Valle Vista Terrace is north of Adams Avenue and west of Texas Street, along Panorama Drive and Cliff Street. This mini neighborhood is on the eastern side of University Heights and within the jurisdiction of the North Park Planning Committee.
A number of the houses in Valle Vista Terrace overlook Mission Valley. The subdivision has 86 houses on 89 parcels, including 10 that are deemed historically designated sites and 61 contributing buildings that were constructed between 1908 and 1942.
The city’s Historic Resource Board has said that Valle Vista Terrace qualifies as a historic district under Criterion A in the areas of historical and architectural development for its local significance. The so-called “streetcar subdivision” was built along a streetcar line on Adams Avenue, and features several different architectural styles from that period of time.
The planning committee went a little further than the Historical Resource Board and recommended adding to the historic district the bungalow court at 2206 Adams Ave. The committee also suggested extending the historical period from 1942 to 1950, as requested by a number of residents in the proposed historic district who have mid-century modern or ranch-style homes that were popular through the 1950 build-out of Valle Vista Terrace.
The Historical Resource Board will conduct its first hearing on the designation on Aug. 24 and the final hearing on Sept. 28.
At the NPPC meetin, a debate over community choice energy turned into a verbal slugfest between an official with the Climate Action Campaign and two men representing San Diego Gas & Electric Co. (SDGE) and Sempra Services Corp. (SSC), a lobbying group that claims not to be part of SDGE’s parent company but is funded by it.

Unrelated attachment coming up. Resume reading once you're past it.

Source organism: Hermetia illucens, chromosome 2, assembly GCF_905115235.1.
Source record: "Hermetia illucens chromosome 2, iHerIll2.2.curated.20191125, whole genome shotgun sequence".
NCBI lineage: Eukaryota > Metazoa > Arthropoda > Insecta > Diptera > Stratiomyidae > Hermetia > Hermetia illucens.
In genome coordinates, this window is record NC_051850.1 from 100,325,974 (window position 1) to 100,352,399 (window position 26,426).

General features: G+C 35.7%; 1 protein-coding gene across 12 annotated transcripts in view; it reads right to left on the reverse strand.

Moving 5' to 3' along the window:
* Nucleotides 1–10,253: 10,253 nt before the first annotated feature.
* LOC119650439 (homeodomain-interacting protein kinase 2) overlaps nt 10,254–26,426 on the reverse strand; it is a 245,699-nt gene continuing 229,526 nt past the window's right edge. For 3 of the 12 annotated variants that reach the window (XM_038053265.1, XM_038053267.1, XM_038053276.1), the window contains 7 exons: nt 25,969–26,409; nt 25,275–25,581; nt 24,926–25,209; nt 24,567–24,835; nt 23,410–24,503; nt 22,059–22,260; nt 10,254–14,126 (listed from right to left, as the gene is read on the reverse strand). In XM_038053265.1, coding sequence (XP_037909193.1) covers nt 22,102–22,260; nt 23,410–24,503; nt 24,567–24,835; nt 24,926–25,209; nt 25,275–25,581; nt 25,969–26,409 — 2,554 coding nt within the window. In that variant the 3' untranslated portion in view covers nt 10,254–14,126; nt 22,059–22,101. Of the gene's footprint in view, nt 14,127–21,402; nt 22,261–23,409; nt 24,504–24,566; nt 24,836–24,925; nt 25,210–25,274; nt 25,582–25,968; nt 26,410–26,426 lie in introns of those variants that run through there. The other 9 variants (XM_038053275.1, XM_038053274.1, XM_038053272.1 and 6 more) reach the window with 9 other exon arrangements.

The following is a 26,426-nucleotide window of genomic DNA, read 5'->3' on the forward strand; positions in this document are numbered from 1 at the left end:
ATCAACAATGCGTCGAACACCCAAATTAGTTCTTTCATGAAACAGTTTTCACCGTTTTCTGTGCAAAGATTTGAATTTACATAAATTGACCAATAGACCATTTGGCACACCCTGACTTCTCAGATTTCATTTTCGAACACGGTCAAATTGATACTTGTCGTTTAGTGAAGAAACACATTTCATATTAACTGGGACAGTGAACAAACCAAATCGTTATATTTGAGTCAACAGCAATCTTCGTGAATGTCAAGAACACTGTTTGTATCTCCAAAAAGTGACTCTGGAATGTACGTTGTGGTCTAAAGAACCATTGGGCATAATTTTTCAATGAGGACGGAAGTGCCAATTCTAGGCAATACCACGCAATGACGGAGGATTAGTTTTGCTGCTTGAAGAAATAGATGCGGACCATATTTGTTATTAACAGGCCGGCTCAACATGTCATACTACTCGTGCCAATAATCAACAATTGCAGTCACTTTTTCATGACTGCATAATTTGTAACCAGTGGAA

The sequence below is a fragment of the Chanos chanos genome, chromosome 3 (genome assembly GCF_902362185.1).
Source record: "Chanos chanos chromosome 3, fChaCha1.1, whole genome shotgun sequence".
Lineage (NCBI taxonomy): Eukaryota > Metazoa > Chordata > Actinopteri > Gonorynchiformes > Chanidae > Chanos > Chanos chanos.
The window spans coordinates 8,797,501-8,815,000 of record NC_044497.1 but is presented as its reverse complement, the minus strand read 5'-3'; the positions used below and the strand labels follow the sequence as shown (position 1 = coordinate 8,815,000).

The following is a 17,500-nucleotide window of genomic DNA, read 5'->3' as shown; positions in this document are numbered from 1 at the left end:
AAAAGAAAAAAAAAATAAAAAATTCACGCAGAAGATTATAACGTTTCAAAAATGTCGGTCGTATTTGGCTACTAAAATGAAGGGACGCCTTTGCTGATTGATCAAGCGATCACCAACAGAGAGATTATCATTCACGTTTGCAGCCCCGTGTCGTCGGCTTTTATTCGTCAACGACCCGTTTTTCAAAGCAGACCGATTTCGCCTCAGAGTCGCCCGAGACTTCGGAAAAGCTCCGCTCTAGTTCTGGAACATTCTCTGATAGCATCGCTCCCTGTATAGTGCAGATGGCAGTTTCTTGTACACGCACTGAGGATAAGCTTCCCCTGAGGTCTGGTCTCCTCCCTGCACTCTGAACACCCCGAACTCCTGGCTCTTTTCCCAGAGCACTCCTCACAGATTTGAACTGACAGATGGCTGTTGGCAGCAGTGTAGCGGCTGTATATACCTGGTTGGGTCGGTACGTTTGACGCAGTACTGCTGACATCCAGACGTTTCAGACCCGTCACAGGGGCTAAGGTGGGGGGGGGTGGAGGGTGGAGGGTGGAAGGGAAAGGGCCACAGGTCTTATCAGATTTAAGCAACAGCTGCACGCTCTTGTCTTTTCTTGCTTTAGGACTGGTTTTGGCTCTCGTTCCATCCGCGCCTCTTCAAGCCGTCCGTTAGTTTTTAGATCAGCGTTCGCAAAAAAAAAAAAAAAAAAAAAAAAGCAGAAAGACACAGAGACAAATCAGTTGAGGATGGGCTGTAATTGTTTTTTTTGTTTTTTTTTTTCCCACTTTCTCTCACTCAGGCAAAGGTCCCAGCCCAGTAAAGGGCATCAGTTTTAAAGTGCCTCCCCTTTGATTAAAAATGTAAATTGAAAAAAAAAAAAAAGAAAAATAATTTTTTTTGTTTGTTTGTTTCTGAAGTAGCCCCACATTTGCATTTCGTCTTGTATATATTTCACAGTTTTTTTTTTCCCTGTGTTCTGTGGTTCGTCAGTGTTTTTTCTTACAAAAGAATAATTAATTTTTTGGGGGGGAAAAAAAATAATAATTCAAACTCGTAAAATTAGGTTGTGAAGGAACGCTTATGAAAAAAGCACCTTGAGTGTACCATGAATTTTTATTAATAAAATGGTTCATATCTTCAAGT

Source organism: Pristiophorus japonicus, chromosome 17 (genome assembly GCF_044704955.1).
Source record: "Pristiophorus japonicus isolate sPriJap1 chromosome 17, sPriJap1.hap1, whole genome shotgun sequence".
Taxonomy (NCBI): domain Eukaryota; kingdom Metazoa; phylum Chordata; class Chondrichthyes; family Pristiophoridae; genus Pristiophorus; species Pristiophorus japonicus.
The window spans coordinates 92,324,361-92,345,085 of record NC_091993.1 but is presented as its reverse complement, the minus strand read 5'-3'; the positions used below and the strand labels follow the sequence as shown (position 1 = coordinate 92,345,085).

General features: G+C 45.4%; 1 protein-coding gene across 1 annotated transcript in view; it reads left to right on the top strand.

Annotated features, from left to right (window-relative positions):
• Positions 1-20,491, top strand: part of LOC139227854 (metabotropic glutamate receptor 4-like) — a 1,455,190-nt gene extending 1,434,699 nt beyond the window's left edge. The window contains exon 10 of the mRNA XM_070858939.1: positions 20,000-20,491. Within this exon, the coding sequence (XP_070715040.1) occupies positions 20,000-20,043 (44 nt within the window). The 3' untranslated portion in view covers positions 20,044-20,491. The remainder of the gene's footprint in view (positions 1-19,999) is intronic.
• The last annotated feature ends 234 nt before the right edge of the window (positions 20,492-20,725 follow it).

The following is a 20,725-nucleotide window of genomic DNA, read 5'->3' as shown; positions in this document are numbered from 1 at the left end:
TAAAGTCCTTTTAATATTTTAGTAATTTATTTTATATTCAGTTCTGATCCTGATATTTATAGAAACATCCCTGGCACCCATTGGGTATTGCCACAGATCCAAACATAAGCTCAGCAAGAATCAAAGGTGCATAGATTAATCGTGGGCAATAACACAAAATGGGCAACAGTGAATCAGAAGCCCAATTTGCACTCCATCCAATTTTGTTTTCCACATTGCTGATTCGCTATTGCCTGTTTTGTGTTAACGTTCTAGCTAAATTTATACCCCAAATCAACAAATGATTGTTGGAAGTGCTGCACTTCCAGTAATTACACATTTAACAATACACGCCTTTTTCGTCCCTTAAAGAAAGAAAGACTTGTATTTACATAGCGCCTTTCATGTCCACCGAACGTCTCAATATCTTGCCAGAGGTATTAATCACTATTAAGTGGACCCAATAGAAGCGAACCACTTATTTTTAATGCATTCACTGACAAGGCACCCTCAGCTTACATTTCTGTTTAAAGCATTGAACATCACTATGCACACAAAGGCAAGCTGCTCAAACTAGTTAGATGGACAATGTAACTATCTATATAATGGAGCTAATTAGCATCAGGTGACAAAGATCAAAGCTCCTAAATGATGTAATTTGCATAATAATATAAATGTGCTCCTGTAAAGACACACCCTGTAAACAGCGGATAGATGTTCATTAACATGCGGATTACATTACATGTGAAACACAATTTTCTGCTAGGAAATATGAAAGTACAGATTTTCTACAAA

The city of San Diego is considering joining 71 other California cities and nine counties in the Community Choice Aggregation (CCA) program that permits authorized entities to purchase and/or generate clean energy for its customers. Individuals could keep their SDGE service or choose the CCA option to buy clean energy.
Nicole Capretz, executive director of the Climate Action Campaign, said the CCA dovetails completely with the city’s goal of reaching 100 percent clean energy.
But Peder Norby, a consultant with SSC, contended via a series of “doom and gloom” slides that San Diegans would be slapped with an “exit fee” exceeding $1 billion. His presentation left many in the audience as well as on the committee scratching their heads as they were overwhelmed with confusing information.
After a long discussion, NPPC members got their turn to speak. Among the highlights, Dionné Carlson lectured the two men for speaking out of both sides of their mouth, on one hand saying that SDGE was in favor of CCA and at the same time painting the program in the worst possible light.
Kate Callen scolded the two men for the lack of civil discourse and said it was symptomatic of what’s going on in the nation these days.
In the end, the committee voted to postpone making a possible recommendation to the City Council, which is expected to take up the CCA issue in January.
Sara is the editor of San Diego Uptown News.